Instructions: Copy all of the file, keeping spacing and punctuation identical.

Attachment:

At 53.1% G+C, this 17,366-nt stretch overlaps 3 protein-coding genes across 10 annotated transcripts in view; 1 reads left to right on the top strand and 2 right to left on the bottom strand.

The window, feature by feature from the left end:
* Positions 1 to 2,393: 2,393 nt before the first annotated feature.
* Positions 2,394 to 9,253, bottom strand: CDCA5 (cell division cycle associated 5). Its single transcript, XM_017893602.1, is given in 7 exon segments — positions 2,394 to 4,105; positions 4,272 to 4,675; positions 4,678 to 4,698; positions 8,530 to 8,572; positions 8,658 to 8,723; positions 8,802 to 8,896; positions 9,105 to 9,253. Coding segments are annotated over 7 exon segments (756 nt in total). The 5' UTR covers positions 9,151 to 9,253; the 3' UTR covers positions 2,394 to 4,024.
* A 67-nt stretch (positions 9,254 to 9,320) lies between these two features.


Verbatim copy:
At 53.1% G+C, this 17,366-nt stretch overlaps 3 protein-coding genes across 10 annotated transcripts in view; 1 reads left to right on the top strand and 2 right to left on the bottom strand.

The window, feature by feature from the left end:
* Positions 1 to 2,393: 2,393 nt before the first annotated feature.
* Positions 2,394 to 9,253, bottom strand: CDCA5 (cell division cycle associated 5). Its single transcript, XM_017893602.1, is given in 7 exon segments — positions 2,394 to 4,105; positions 4,272 to 4,675; positions 4,678 to 4,698; positions 8,530 to 8,572; positions 8,658 to 8,723; positions 8,802 to 8,896; positions 9,105 to 9,253. Coding segments are annotated over 7 exon segments (756 nt in total). The 5' UTR covers positions 9,151 to 9,253; the 3' UTR covers positions 2,394 to 4,024.
* A 67-nt stretch (positions 9,254 to 9,320) lies between these two features.